After I read Josh Wussow’s account of slinging Krakus ham while working at a grocery deli, I started paying more attention to what’s behind the deli counter. Now, each time I place my order, I eye the Krakus and think, “Who orders that?” I’ve never seen such a purchase happen with my own eyes. My curiosity only grew once I couldn’t track down any Lebanon bologna.
“We stopped carrying it,” the woman behind the counter told me. “Only two older folks were ordering it. We kept having to throw it out.”
After this encounter, I pictured the two customers who used to come and order this meat, and the fact that because not enough of their cohorts joined them, the meat was, at least at this grocery store, dead. Is this how deli meats die? The question haunted me for days. Are there other deli meats that are dying because not enough people are ordering them?
I decided to explore the concept of endangered deli meats through a lens of the one that sounds and looks the weirdest to me: pimiento loaf, which it turns out is often called “pickle and pimiento loaf,” or “P&P loaf.” P&P loaf is a close cousin to the olive loaf, to the extent that I found I couldn’t really research one without dipping into the world of the other, and I’ll have to use them interchangeably throughout here. To be fair, they’re pretty similar: a mishmash of meats with little bits of stuff mixed in, formed into a loaf, baked (like bread!), and then sliced like deli meat.
The question I was seeking the answer to: Do young people buy pickle and pimiento loaf? If not, is it endangered? As older people stop buying deli meats—my gentle way of saying they die—will there be no one to buy these things anymore, and will, therefore, the loaves die as well?
If you for some reason feel you would like to make your own olive loaf, which to me sounds like hell on earth, I did you a solid and found you a recipe (you’re welcome). If you don’t feel like making your own, why not go buy some and eat it? Chances are, anyone under the age of 30 isn’t going to. In fact, this population isn’t buying much deli meat at all.
The North American Meat Institute told me the organization does not have sales numbers on pickle and pimiento loaf, nor any of the detailed data I was looking for. It was suggested I reach out to market researcher Anne-Marie Roerink of 210 Analytics, LLC. The information she provided only compounded my fears for pickle and pimiento loaf’s fate.
Like NAMI, Roerink said she didn’t have as specific of data as I was asking for (what, no one studiously tracks the performance of pickle and pimiento loaf?), but she did say that younger people’s deli meat habits are different from those of their elder counterparts.
“Younger folks aren’t big on using service counters,” said Roerink. “They are not big on using the meat counter or any counter. They prefer self-serve and often customization through an app or kiosk.”
However, Roerink said, engagement in deli meat—especially through premium sandwiches and wraps—is high. So it’s not that deli meats aren’t being consumed, but younger people may be less inclined to go to the deli counter and order them. They’d prefer to eat them on a sandwich that’s already been made, customized to their liking.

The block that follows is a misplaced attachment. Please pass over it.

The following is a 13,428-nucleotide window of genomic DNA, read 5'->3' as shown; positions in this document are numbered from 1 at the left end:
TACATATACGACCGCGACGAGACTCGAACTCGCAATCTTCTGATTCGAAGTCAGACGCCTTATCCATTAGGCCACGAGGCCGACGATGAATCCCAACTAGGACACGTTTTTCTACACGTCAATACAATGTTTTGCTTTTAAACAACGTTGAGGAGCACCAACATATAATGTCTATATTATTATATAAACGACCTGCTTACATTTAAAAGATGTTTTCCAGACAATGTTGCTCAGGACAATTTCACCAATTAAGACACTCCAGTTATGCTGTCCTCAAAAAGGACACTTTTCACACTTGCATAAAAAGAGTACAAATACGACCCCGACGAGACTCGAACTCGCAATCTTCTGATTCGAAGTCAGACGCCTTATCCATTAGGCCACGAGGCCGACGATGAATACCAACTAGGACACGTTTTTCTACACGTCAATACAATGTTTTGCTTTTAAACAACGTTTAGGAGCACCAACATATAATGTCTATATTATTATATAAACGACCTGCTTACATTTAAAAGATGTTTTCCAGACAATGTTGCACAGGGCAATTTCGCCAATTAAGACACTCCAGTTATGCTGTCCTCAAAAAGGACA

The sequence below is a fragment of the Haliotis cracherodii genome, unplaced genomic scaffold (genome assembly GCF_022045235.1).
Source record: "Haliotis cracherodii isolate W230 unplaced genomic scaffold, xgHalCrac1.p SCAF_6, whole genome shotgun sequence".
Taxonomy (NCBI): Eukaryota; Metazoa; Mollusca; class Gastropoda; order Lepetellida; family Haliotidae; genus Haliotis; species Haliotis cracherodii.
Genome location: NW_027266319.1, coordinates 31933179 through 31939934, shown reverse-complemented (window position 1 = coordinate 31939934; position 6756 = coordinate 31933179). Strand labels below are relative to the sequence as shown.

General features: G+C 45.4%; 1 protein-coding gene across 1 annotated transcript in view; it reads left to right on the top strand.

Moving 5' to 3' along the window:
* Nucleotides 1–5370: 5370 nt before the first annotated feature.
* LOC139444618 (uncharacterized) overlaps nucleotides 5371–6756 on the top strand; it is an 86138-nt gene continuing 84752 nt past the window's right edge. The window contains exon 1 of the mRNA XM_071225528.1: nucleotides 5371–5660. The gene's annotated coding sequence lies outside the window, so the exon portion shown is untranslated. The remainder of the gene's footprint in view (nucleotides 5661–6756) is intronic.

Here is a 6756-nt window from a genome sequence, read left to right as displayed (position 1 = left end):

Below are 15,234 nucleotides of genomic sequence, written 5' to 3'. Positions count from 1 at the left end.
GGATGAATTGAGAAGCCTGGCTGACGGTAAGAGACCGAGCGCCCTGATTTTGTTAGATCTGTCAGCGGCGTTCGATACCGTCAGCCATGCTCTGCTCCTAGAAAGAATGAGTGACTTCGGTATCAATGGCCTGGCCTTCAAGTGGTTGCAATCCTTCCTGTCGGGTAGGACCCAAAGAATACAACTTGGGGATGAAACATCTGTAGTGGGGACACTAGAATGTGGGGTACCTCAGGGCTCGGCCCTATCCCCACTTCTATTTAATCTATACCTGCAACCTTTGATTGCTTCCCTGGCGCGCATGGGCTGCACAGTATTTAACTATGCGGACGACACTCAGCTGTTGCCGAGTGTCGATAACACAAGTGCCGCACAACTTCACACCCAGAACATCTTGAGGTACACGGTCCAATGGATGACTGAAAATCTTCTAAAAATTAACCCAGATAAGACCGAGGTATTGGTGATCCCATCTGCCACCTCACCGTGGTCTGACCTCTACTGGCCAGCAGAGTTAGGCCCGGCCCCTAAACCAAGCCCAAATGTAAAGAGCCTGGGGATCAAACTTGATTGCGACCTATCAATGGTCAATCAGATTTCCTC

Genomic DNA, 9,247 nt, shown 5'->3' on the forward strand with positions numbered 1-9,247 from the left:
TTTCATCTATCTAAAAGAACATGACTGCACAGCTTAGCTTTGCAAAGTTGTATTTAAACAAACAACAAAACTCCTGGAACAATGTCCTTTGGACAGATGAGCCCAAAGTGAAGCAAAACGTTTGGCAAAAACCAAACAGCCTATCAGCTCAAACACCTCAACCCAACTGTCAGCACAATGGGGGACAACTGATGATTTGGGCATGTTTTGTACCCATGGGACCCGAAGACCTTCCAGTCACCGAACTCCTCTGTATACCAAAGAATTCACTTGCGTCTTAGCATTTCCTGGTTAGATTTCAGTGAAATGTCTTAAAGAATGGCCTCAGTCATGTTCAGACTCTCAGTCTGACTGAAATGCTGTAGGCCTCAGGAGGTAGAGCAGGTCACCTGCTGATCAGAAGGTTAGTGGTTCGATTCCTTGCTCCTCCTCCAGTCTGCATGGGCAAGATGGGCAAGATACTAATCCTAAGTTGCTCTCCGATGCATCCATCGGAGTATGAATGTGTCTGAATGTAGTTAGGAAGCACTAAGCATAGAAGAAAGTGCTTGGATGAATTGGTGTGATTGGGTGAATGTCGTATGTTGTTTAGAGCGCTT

For what it’s worth, deli meat sales overall are trending down, but it’s unclear whether that’s related to the cost of groceries or a general distaste. A report from 210 Analytics and marketing firm IRi analyzed grocery sales in June 2022 and found that although the dollars spent on deli meat in June—$645 million nationwide—were higher than a year ago, the increase was due to inflation, not higher sales.
“Both units and pounds were down more than -7% when compared to the same weeks in 2021 due to inflation of +16%,” says the report.
Here’s where we get into hypothesis country, because as I’ve said, and as experts have said to me, there aren’t solid numbers on pickle and pimiento loaf. But here’s my theory: If younger folks are most boisterously engaging with deli meat through prepared sandwiches, the deli meats that will survive the decades to come are the ones that are in those sandwiches. So I looked at many, many deli menus. There were a whole lot of salami, ham, turkey, chicken, and pepperoni offerings. Even a bologna or two. What I didn’t find was a single prepared sandwich that contained any pickle and pimiento loaf or olive loaf. In fact, when I Googled such a thing, I got three results of note:
- Muffuletta sandwiches, which have olives on them and got mixed up in a search that included “olive” and “sandwich.”
- This recipe for a sandwich the author calls the “Hillbilly Club sandwich.”
- A video with a clip from Friends in which the butt of the joke is the fact Joey would eat an olive loaf and ham spread sandwich, something even a dog won’t do.
A quick Instacart search showed me numerous opportunities to buy olive loaf, and I’ve confirmed that it is still on offer at the deli counters, at least where I shop—though admittedly I am in New England, which this subreddit blames for pickle and pimiento loaf. But like the Krakus, I’ve never observed it being ordered by anyone, not with my own eyes.
Roerink did say that some retailers are using marketing approaches that label some foods as “old school” to try to get younger people engaged, and it has worked well. Vintage clothes are in, why not vintage meats?
Whether it’s through an “old school” branding or a good old fashioned sidling up to the deli counter, the matter of pickle and pimiento loaf’s survival might just be in your hands, fellow kids.